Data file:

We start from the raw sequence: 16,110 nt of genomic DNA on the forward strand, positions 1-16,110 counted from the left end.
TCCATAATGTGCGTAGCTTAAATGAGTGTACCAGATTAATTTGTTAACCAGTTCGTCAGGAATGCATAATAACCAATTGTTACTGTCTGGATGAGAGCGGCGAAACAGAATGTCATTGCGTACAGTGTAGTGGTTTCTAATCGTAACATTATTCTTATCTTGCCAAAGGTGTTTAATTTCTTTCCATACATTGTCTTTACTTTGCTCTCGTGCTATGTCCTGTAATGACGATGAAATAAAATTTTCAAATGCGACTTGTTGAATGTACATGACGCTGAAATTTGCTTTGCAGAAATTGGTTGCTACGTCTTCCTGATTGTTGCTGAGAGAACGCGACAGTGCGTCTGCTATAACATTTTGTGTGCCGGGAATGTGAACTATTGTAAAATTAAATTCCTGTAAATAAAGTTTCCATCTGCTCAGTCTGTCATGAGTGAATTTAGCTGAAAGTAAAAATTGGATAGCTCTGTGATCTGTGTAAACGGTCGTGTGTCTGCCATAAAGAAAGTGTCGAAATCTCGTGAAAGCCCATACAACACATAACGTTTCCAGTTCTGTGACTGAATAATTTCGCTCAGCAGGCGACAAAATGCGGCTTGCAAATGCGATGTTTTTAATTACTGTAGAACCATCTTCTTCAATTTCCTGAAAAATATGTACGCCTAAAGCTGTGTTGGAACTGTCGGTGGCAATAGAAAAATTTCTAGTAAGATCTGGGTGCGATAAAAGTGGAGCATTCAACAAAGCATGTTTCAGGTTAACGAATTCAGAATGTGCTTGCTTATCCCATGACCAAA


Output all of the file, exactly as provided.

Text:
We start from the raw sequence: 16,110 nt of genomic DNA on the forward strand, positions 1-16,110 counted from the left end.
TCCATAATGTGCGTAGCTTAAATGAGTGTACCAGATTAATTTGTTAACCAGTTCGTCAGGAATGCATAATAACCAATTGTTACTGTCTGGATGAGAGCGGCGAAACAGAATGTCATTGCGTACAGTGTAGTGGTTTCTAATCGTAACATTATTCTTATCTTGCCAAAGGTGTTTAATTTCTTTCCATACATTGTCTTTACTTTGCTCTCGTGCTATGTCCTGTAATGACGATGAAATAAAATTTTCAAATGCGACTTGTTGAATGTACATGACGCTGAAATTTGCTTTGCAGAAATTGGTTGCTACGTCTTCCTGATTGTTGCTGAGAGAACGCGACAGTGCGTCTGCTATAACATTTTGTGTGCCGGGAATGTGAACTATTGTAAAATTAAATTCCTGTAAATAAAGTTTCCATCTGCTCAGTCTGTCATGAGTGAATTTAGCTGAAAGTAAAAATTGGATAGCTCTGTGATCTGTGTAAACGGTCGTGTGTCTGCCATAAAGAAAGTGTCGAAATCTCGTGAAAGCCCATACAACACATAACGTTTCCAGTTCTGTGACTGAATAATTTCGCTCAGCAGGCGACAAAATGCGGCTTGCAAATGCGATGTTTTTAATTACTGTAGAACCATCTTCTTCAATTTCCTGAAAAATATGTACGCCTAAAGCTGTGTTGGAACTGTCGGTGGCAATAGAAAAATTTCTAGTAAGATCTGGGTGCGATAAAAGTGGAGCATTCAACAAAGCATGTTTCAGGTTAACGAATTCAGAATGTGCTTGCTTATCCCATGACCAAA